Between his success at the back end of the bullpen and his affordable deal, Perkins would demand a high-ceiling prospect who is close to the big leagues in return. That would likely mean a starting pitcher the likes of Alex Wood, J.R Graham or Sean Gilmartin.

    With Tim Hudson and Paul Maholm both free agents at the end of the season, dealing away young arms would only happen after careful consideration.

Aramis Ramirez

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    Player: Aramis Ramirez

    Position: Third base

    Current team: Milwaukee Brewers

    Age: 35

    Contract status: Signed through 2014 (Team option in 2015)

    Profile: The Braves began the season with a platoon at third base and have gotten solid, if not spectacular play from Chris Johnson.

    Still, the value of adding a slugger like Ramirez might be worth a long look.

    Ramirez has been one of the most consistent power-hitting corner infielders in the game for over a decade. Since 2001, he has averaged .290/.348/.515 line with 28 homers and 97 RBI per season. The only thing that knocked his power numbers below 30 home runs and 100 RBI was an injury-shortened 2009 season in which he played only 82 games.

    After spending his entire career in the National League Central, this could finally be the year that Ramirez is dealt out of the division. He does not have a no-trade clause protection that nixed deals in the past.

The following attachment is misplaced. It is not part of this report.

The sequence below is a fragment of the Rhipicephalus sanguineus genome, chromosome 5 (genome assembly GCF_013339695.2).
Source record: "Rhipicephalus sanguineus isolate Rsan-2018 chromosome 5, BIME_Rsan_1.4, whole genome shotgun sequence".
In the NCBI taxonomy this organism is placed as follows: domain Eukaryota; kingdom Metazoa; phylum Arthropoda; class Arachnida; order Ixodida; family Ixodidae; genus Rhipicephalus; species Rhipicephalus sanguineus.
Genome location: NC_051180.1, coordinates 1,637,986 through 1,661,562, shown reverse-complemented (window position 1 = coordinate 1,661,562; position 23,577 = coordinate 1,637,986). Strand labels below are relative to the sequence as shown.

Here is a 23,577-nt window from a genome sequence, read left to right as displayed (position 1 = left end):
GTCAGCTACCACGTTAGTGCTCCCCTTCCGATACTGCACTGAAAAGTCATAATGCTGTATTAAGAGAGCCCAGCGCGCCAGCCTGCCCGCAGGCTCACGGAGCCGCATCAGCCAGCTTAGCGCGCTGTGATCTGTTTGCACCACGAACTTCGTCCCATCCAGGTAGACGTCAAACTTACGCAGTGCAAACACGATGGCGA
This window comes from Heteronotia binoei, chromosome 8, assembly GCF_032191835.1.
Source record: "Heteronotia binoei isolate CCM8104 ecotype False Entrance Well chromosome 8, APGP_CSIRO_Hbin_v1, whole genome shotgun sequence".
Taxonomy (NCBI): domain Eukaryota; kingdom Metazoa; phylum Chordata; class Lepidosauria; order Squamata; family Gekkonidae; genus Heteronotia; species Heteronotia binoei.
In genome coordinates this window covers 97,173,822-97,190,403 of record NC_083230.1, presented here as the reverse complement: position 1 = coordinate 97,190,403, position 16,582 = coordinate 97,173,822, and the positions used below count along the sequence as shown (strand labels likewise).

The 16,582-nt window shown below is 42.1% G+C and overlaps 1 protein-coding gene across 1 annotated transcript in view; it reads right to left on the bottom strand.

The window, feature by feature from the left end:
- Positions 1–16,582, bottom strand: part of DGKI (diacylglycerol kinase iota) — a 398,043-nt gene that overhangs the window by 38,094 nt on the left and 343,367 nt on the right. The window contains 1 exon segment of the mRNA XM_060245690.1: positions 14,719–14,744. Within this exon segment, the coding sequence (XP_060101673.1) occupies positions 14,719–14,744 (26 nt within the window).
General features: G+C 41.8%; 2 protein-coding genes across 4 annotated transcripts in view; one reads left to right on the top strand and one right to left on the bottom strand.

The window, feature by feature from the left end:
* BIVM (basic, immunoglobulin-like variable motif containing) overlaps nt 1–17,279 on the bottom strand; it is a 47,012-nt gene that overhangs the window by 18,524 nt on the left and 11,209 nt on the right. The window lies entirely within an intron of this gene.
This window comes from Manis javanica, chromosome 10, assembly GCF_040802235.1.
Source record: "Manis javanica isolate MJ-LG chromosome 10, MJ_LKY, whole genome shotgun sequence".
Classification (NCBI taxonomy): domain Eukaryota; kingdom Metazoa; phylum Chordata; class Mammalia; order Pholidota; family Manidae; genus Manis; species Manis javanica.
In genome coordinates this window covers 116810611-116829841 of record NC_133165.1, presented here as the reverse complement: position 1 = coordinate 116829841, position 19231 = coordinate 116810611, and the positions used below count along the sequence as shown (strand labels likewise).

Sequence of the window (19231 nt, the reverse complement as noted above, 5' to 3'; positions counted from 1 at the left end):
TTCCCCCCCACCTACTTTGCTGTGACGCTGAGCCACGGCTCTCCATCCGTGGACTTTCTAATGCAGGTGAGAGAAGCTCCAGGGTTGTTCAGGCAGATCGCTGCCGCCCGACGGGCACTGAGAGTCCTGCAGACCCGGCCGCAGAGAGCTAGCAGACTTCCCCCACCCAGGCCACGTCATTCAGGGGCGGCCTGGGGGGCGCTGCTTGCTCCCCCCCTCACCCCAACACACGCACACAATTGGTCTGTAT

Brewers general manager Doug Melvin has already indicated that any deals his club makes are likely to be toward building for the future, rather than trying to to salvage this season.

    Ramirez signed a three-year, $36 million deal that is largely back-loaded. He made just $6 million of that last season, while hitting .300 with 50 doubles, 27 homers and 105 RBI in 149 games.

    His run production is proven, but his price tag in salary alone makes him substantially more expensive than any of the other players on this list.

    He is also the only position player appearing in this list, because Atlanta is either financially committed and/or covered in every other spot outside of catcher for at least the next two seasons.

    With the Brewers already out of the race, several teams in need of a middle-of-the-order threat will be calling about Ramirez. The possible bidding war could help Milwaukee avoid paying most of the roughly $25 million remaining on his contract.

    There is a $14 million mutual option with a $4 million buyout for the 2015 season. The buyout is already factored into the $25 million obligation. That is a large sum of money for any team to take on for a season and a half from a 35-year-old player.

    It is not a stretch whatsoever to imagine both the New York Yankees and Los Angeles Dodgers to be calling Melvin. Their deep pockets could provide financial parameters that Atlanta may not be willing to offer.

    Brian McCann, Tim Hudson and Paul Maholm all come off the books following the season, but factoring in the escalating salaries of younger players through arbitration will be important in the years going forward. Not to mention, the money could be spent on extending some of those core players.

    Paying the full $25 million to Ramirez may not be an avenue the Braves are willing to go down. His short-term impact on a team that is scrapping for runs more often than it would like may be worth gamble, however.